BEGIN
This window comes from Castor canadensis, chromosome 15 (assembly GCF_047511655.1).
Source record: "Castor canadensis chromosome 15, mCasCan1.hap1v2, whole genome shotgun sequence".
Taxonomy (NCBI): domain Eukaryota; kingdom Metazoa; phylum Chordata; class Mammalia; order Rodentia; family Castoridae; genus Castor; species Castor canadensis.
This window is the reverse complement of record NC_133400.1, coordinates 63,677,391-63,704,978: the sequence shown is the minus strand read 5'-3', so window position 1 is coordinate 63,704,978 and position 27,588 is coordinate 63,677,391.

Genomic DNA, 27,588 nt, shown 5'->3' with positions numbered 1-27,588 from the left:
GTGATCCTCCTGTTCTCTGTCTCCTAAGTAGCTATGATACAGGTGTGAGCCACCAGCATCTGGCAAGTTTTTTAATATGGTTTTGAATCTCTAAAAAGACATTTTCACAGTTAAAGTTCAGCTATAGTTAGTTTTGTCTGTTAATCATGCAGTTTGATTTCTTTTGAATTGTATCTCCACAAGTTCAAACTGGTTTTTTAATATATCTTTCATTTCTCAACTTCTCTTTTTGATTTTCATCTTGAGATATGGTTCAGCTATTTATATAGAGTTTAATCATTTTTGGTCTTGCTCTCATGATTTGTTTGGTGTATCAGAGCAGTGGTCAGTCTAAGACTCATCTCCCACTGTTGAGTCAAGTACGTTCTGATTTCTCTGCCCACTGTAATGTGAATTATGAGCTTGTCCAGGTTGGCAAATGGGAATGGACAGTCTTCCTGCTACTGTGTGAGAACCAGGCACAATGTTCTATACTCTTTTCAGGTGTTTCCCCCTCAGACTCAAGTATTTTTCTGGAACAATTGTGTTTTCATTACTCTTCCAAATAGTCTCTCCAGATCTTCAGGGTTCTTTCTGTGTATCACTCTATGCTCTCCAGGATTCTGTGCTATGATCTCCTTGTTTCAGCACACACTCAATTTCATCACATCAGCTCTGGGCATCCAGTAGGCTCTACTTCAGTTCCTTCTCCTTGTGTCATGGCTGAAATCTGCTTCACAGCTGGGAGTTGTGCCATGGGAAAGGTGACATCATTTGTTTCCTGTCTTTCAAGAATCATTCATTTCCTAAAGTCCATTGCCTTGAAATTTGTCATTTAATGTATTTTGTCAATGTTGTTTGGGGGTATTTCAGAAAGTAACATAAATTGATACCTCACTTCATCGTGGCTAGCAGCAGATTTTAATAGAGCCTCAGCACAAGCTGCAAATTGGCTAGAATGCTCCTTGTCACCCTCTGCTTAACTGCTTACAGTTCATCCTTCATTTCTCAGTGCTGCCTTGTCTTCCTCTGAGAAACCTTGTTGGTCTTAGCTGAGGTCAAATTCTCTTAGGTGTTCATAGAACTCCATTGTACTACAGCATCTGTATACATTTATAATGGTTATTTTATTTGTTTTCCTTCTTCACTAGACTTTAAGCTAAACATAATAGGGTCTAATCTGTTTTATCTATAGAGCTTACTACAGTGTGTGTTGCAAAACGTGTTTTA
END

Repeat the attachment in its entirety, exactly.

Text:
This window comes from Castor canadensis, chromosome 15 (assembly GCF_047511655.1).
Source record: "Castor canadensis chromosome 15, mCasCan1.hap1v2, whole genome shotgun sequence".
Taxonomy (NCBI): domain Eukaryota; kingdom Metazoa; phylum Chordata; class Mammalia; order Rodentia; family Castoridae; genus Castor; species Castor canadensis.
This window is the reverse complement of record NC_133400.1, coordinates 63,677,391-63,704,978: the sequence shown is the minus strand read 5'-3', so window position 1 is coordinate 63,704,978 and position 27,588 is coordinate 63,677,391.

Genomic DNA, 27,588 nt, shown 5'->3' with positions numbered 1-27,588 from the left:
GTGATCCTCCTGTTCTCTGTCTCCTAAGTAGCTATGATACAGGTGTGAGCCACCAGCATCTGGCAAGTTTTTTAATATGGTTTTGAATCTCTAAAAAGACATTTTCACAGTTAAAGTTCAGCTATAGTTAGTTTTGTCTGTTAATCATGCAGTTTGATTTCTTTTGAATTGTATCTCCACAAGTTCAAACTGGTTTTTTAATATATCTTTCATTTCTCAACTTCTCTTTTTGATTTTCATCTTGAGATATGGTTCAGCTATTTATATAGAGTTTAATCATTTTTGGTCTTGCTCTCATGATTTGTTTGGTGTATCAGAGCAGTGGTCAGTCTAAGACTCATCTCCCACTGTTGAGTCAAGTACGTTCTGATTTCTCTGCCCACTGTAATGTGAATTATGAGCTTGTCCAGGTTGGCAAATGGGAATGGACAGTCTTCCTGCTACTGTGTGAGAACCAGGCACAATGTTCTATACTCTTTTCAGGTGTTTCCCCCTCAGACTCAAGTATTTTTCTGGAACAATTGTGTTTTCATTACTCTTCCAAATAGTCTCTCCAGATCTTCAGGGTTCTTTCTGTGTATCACTCTATGCTCTCCAGGATTCTGTGCTATGATCTCCTTGTTTCAGCACACACTCAATTTCATCACATCAGCTCTGGGCATCCAGTAGGCTCTACTTCAGTTCCTTCTCCTTGTGTCATGGCTGAAATCTGCTTCACAGCTGGGAGTTGTGCCATGGGAAAGGTGACATCATTTGTTTCCTGTCTTTCAAGAATCATTCATTTCCTAAAGTCCATTGCCTTGAAATTTGTCATTTAATGTATTTTGTCAATGTTGTTTGGGGGTATTTCAGAAAGTAACATAAATTGATACCTCACTTCATCGTGGCTAGCAGCAGATTTTAATAGAGCCTCAGCACAAGCTGCAAATTGGCTAGAATGCTCCTTGTCACCCTCTGCTTAACTGCTTACAGTTCATCCTTCATTTCTCAGTGCTGCCTTGTCTTCCTCTGAGAAACCTTGTTGGTCTTAGCTGAGGTCAAATTCTCTTAGGTGTTCATAGAACTCCATTGTACTACAGCATCTGTATACATTTATAATGGTTATTTTATTTGTTTTCCTTCTTCACTAGACTTTAAGCTAAACATAATAGGGTCTAATCTGTTTTATCTATAGAGCTTACTACAGTGTGTGTTGCAAAACGTGTTTTA